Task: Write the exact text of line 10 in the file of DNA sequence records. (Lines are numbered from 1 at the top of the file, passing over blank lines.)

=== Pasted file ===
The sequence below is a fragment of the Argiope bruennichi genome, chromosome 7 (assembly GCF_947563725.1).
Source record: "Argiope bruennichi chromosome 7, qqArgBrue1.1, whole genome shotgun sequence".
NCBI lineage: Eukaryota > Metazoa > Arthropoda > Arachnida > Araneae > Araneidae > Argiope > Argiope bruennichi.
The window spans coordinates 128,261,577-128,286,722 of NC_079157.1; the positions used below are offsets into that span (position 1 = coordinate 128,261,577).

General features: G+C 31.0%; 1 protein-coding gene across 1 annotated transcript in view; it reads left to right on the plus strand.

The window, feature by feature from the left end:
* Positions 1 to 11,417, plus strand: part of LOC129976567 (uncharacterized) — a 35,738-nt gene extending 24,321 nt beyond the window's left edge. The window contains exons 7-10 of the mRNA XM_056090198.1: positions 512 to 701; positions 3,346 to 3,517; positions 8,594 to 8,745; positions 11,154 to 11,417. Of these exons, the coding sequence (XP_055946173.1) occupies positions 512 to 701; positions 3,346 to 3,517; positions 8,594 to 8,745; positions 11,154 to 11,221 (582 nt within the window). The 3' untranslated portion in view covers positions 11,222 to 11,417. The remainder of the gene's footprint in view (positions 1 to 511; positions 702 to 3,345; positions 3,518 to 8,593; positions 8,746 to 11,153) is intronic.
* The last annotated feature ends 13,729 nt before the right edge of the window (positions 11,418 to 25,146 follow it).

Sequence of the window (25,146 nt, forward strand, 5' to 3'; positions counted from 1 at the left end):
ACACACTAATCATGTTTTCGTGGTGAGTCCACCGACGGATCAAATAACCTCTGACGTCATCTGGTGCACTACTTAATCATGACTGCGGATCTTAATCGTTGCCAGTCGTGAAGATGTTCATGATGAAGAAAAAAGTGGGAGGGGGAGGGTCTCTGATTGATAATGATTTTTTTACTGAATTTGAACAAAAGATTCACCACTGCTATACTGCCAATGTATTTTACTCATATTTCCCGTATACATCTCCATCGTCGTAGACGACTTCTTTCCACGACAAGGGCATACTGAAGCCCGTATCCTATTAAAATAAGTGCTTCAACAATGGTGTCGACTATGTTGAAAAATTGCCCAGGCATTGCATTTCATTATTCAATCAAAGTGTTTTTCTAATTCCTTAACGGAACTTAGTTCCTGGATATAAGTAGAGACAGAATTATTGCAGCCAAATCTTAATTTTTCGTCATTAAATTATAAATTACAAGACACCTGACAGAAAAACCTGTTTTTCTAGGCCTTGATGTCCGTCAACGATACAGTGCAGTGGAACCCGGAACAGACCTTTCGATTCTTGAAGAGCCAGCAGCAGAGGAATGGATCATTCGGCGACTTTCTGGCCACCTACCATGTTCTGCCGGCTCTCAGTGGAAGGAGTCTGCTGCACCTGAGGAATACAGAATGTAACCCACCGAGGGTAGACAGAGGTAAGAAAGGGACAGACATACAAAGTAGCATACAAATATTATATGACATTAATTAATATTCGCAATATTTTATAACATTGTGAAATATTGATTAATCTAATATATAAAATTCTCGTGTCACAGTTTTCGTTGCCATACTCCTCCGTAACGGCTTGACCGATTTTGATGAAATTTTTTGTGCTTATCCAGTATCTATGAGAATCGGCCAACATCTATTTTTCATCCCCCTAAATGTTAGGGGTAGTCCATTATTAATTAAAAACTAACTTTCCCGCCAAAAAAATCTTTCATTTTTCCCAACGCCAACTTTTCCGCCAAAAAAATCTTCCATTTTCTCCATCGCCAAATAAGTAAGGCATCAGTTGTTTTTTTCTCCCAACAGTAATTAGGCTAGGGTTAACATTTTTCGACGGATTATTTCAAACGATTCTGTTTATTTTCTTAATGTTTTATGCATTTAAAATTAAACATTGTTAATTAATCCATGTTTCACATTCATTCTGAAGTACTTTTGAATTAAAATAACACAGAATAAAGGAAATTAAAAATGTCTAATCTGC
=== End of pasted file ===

ACACACTAATCATGTTTTCGTGGTGAGTCCACCGACGGATCAAATAACCTCTGACGTCATCTGGTGCACTACTTAATCATGACTGCGGATCTTAATCGTTGCCAGTCGTGAAGATGTTCATGATGAAGAAAAAAGTGGGAGGGGGAGGGTCTCTGATTGATAATGATTTTTTTACTGAATTTGAACAAAAGATTCACCACTGCTATACTGCCAATGTATTTTACTCATATTTCCCGTATACATCTCCATCGTCGTAGACGACTTCTTTCCACGACAAGGGCATACTGAAGCCCGTATCCTATTAAAATAAGTGCTTCAACAATGGTGTCGACTATGTTGAAAAATTGCCCAGGCATTGCATTTCATTATTCAATCAAAGTGTTTTTCTAATTCCTTAACGGAACTTAGTTCCTGGATATAAGTAGAGACAGAATTATTGCAGCCAAATCTTAATTTTTCGTCATTAAATTATAAATTACAAGACACCTGACAGAAAAACCTGTTTTTCTAGGCCTTGATGTCCGTCAACGATACAGTGCAGTGGAACCCGGAACAGACCTTTCGATTCTTGAAGAGCCAGCAGCAGAGGAATGGATCATTCGGCGACTTTCTGGCCACCTACCATGTTCTGCCGGCTCTCAGTGGAAGGAGTCTGCTGCACCTGAGGAATACAGAATGTAACCCACCGAGGGTAGACAGAGGTAAGAAAGGGACAGACATACAAAGTAGCATACAAATATTATATGACATTAATTAATATTCGCAATATTTTATAACATTGTGAAATATTGATTAATCTAATATATAAAATTCTCGTGTCACAGTTTTCGTTGCCATACTCCTCCGTAACGGCTTGACCGATTTTGATGAAATTTTTTGTGCTTATCCAGTATCTATGAGAATCGGCCAACATCTATTTTTCATCCCCCTAAATGTTAGGGGTAGTCCATTATTAATTAAAAACTAACTTTCCCGCCAAAAAAATCTTTCATTTTTCCCAACGCCAACTTTTCCGCCAAAAAAATCTTCCATTTTCTCCATCGCCAAATAAGTAAGGCATCAGTTGTTTTTTTCTCCCAACAGTAATTAGGCTAGGGTTAACATTTTTCGACGGATTATTTCAAACGATTCTGTTTATTTTCTTAATGTTTTATGCATTTAAAATTAAACATTGTTAATTAATCCATGTTTCACATTCATTCTGAAGTACTTTTGAATTAAAATAACACAGAATAAAGGAAATTAAAAATGTCTAATCTGC